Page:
“Communication is the most important part of a relationship!”
“You can’t be successful without good communication!”

Yeah, yeah, we’ve all heard this before. It’s the mantra of basically every relationship advice column, book, and seminar. Communication is the most important thing, we all know. But what IS communication? Is any communication good for a relationship, or are there good and bad kinds? These are the sort of questions I always find myself asking when faced with a general directive to “communicate more!”

In my life, I’ve found good communication does not thrive with rules such as setting up the “perfect” environment, or never speaking of negative things. Trying to have a relationship where you can never vent or discuss your negative feelings is one in which you cannot be genuine and will only lead to anger and dissatisfaction in the end.

So, what does make for good communication? I have found there are 3 key elements to good, productive communication within my relationship.

1. Allowing each other to speak openly and honestly without immediate judgement and defensiveness.

I touched on this in my 4 Questions For Every Relationship post, and want to elaborate a little bit here.

Oftentimes, you may need to talk through an issue, but you know that bringing it up might hurt your significant other’s (SO) feelings. There are several things you could do in this scenario… you could bottle up the feelings and wait for them to go away, though they may not actually disappear and only get worse. You could have an angry outburst at some point along the way, the culmination of a dozen small issues that have become one big issue. Or, you could bring up the issue in a calm and matter-of-fact way, and open the discussion to work through it together.

 

Relationtip: “Our ultimate goal is to make each other happy, fulfilled, and give each other the best and easiest life we can. Being able to talk through the smaller as well as larger issues must be a part of that.”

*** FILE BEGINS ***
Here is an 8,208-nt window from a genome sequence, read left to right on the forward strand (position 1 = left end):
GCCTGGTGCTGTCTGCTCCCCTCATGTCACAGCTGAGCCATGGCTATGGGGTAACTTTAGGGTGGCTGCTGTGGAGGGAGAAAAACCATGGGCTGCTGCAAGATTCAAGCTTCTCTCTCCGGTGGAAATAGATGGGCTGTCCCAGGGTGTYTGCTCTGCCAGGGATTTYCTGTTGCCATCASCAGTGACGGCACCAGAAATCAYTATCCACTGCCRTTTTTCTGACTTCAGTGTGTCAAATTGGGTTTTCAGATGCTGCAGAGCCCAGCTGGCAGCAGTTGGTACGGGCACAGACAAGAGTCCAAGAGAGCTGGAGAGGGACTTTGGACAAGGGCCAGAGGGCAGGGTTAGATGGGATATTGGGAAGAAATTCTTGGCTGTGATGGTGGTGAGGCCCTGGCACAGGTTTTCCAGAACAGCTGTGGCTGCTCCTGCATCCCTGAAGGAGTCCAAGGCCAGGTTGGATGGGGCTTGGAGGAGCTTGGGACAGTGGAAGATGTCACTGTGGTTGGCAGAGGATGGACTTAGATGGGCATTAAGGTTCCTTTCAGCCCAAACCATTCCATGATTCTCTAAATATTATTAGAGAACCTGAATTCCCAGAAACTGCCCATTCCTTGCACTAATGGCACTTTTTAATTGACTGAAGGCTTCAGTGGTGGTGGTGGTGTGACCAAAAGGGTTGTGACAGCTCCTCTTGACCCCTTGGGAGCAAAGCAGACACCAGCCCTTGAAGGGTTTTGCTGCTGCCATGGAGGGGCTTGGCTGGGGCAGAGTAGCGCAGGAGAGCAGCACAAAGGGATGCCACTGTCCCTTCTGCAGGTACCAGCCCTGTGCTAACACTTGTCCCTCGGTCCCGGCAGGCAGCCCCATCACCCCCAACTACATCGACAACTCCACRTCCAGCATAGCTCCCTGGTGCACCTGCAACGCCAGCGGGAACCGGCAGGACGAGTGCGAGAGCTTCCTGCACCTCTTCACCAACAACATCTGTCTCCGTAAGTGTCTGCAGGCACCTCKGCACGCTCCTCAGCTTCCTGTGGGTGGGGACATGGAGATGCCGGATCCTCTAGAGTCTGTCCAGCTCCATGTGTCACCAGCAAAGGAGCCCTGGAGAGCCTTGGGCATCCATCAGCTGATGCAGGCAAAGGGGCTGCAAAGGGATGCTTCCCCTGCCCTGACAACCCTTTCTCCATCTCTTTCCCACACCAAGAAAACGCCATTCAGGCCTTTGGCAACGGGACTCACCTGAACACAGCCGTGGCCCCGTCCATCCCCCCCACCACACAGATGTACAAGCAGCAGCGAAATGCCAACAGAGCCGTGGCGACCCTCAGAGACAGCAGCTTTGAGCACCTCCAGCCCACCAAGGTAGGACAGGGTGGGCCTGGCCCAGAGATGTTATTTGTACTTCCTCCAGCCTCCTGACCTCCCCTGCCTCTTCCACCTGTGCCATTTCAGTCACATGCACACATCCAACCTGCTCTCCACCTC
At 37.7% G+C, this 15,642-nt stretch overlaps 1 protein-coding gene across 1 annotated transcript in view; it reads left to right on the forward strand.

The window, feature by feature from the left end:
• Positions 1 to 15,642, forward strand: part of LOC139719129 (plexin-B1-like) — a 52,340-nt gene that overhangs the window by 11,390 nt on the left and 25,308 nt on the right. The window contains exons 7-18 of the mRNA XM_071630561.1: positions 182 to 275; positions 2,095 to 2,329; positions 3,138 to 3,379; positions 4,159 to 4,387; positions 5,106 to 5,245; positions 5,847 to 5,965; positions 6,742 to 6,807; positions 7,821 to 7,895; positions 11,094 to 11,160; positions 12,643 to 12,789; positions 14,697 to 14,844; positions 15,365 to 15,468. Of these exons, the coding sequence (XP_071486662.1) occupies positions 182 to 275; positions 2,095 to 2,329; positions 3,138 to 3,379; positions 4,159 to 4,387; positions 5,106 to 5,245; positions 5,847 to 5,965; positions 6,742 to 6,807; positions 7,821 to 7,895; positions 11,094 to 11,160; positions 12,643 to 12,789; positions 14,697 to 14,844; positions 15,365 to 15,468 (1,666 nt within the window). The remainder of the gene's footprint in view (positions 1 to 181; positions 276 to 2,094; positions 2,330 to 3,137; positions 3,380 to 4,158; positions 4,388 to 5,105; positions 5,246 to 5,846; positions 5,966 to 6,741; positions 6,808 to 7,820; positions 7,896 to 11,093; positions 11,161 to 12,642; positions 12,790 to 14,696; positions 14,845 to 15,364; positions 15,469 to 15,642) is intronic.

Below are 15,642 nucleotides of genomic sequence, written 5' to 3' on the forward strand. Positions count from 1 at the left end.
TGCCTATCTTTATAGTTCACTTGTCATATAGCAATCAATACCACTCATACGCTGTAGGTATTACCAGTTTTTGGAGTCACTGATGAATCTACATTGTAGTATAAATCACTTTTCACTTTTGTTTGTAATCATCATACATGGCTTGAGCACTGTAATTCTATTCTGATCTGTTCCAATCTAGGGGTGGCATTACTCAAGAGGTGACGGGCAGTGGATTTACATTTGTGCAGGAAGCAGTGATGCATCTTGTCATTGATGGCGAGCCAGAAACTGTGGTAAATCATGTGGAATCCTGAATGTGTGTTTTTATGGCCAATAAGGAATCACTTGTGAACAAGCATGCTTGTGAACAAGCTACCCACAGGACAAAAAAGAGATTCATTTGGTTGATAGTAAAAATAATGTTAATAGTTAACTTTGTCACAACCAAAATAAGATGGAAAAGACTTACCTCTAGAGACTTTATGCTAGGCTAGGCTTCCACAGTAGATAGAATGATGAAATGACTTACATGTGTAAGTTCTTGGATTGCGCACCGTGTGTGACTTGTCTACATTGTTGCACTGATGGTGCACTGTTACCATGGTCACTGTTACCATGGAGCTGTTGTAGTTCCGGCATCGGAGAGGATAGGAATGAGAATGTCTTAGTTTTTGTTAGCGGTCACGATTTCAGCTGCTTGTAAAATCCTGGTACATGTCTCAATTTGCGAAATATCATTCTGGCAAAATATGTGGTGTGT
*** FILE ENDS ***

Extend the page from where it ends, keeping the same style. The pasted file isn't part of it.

A vital element of opening such a discussion is knowing your SO will not react in immediate defense to you stating something that is upsetting or bothering you. My husband and I have had direct discussions about this, and allow each other to express our thoughts and feelings without fear of a defensive outburst from the other.

This is a key component of communication. If we can’t talk honestly with each other about things that are hurtful or bothersome, they will never get resolved and ultimately it will lead to much larger issues down the road. If our ultimate goal is to make each other happy and fulfilled, and give each other the best and easiest life we can, then being able to talk through the smaller as well as larger issues must be a part of that.

2. Taking care to not speak in argumentative or insulting tones, and holding off on speaking until emotions have calmed down.

Both of us take care to manage our tone and not come across as unnecessarily antagonistic. This is not always easy. In fact, this may be one of the most difficult parts, particularly because a tone may be unintentional. I struggle with this a lot – my tone coming across much more aggressively or harshly than I intend.